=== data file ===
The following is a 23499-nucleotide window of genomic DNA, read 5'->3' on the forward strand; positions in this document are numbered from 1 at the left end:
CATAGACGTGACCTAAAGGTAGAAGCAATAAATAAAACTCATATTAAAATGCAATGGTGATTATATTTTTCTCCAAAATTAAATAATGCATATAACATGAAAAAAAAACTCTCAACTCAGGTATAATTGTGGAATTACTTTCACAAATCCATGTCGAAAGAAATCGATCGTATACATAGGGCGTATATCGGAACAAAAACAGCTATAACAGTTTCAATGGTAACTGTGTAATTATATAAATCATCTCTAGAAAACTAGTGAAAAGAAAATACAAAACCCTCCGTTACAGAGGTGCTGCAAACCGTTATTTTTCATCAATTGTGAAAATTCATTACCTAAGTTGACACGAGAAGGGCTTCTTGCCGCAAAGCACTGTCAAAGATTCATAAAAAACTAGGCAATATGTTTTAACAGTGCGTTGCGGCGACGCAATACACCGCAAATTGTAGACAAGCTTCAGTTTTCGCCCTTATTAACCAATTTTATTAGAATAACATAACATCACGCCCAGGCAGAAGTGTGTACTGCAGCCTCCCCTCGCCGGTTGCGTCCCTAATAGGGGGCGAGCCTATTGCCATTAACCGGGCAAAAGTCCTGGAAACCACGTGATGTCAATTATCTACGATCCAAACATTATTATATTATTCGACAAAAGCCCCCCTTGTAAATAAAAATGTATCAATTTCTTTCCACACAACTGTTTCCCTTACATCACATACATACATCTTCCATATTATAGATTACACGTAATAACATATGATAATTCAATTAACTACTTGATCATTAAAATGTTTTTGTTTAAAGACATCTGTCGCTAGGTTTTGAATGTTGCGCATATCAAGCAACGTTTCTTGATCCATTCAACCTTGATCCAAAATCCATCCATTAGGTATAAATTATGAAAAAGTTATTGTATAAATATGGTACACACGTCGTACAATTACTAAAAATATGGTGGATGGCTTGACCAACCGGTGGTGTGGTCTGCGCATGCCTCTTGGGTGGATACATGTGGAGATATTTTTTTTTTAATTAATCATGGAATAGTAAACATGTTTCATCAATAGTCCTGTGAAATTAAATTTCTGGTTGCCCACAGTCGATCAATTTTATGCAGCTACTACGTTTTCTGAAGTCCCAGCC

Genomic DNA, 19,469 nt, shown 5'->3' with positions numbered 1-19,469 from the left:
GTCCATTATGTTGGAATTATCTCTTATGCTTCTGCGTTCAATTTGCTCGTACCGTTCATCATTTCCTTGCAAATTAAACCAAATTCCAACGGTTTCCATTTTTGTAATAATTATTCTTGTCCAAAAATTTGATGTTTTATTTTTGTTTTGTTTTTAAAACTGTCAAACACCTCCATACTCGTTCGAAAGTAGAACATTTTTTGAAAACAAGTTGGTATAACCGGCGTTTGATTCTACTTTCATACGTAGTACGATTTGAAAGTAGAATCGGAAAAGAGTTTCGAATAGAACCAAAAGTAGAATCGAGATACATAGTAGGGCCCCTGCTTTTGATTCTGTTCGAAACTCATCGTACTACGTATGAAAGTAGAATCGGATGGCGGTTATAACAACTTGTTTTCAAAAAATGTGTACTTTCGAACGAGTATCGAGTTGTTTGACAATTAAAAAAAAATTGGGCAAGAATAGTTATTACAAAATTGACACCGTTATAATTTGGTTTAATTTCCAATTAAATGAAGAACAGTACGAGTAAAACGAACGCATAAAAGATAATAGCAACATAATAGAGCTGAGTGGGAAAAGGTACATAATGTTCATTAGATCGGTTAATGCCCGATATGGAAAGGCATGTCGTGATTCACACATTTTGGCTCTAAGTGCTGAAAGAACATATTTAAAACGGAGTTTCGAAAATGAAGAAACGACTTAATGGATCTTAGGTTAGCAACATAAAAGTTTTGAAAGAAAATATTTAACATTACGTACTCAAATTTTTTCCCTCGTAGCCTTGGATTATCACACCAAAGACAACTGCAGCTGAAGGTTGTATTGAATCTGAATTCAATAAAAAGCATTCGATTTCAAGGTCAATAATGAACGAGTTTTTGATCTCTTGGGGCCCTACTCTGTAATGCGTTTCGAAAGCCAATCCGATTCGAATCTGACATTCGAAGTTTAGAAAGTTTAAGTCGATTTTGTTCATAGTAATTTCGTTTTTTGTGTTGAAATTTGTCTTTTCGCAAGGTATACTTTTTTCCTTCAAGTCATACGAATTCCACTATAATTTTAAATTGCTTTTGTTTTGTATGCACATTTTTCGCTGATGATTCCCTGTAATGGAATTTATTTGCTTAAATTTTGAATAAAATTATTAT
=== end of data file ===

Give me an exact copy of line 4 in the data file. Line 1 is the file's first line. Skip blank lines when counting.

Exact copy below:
GTCCATTATGTTGGAATTATCTCTTATGCTTCTGCGTTCAATTTGCTCGTACCGTTCATCATTTCCTTGCAAATTAAACCAAATTCCAACGGTTTCCATTTTTGTAATAATTATTCTTGTCCAAAAATTTGATGTTTTATTTTTGTTTTGTTTTTAAAACTGTCAAACACCTCCATACTCGTTCGAAAGTAGAACATTTTTTGAAAACAAGTTGGTATAACCGGCGTTTGATTCTACTTTCATACGTAGTACGATTTGAAAGTAGAATCGGAAAAGAGTTTCGAATAGAACCAAAAGTAGAATCGAGATACATAGTAGGGCCCCTGCTTTTGATTCTGTTCGAAACTCATCGTACTACGTATGAAAGTAGAATCGGATGGCGGTTATAACAACTTGTTTTCAAAAAATGTGTACTTTCGAACGAGTATCGAGTTGTTTGACAATTAAAAAAAAATTGGGCAAGAATAGTTATTACAAAATTGACACCGTTATAATTTGGTTTAATTTCCAATTAAATGAAGAACAGTACGAGTAAAACGAACGCATAAAAGATAATAGCAACATAATAGAGCTGAGTGGGAAAAGGTACATAATGTTCATTAGATCGGTTAATGCCCGATATGGAAAGGCATGTCGTGATTCACACATTTTGGCTCTAAGTGCTGAAAGAACATATTTAAAACGGAGTTTCGAAAATGAAGAAACGACTTAATGGATCTTAGGTTAGCAACATAAAAGTTTTGAAAGAAAATATTTAACATTACGTACTCAAATTTTTTCCCTCGTAGCCTTGGATTATCACACCAAAGACAACTGCAGCTGAAGGTTGTATTGAATCTGAATTCAATAAAAAGCATTCGATTTCAAGGTCAATAATGAACGAGTTTTTGATCTCTTGGGGCCCTACTCTGTAATGCGTTTCGAAAGCCAATCCGATTCGAATCTGACATTCGAAGTTTAGAAAGTTTAAGTCGATTTTGTTCATAGTAATTTCGTTTTTTGTGTTGAAATTTGTCTTTTCGCAAGGTATACTTTTTTCCTTCAAGTCATACGAATTCCACTATAATTTTAAATTGCTTTTGTTTTGTATGCACATTTTTCGCTGATGATTCCCTGTAATGGAATTTATTTGCTTAAATTTTGAATAAAATTATTAT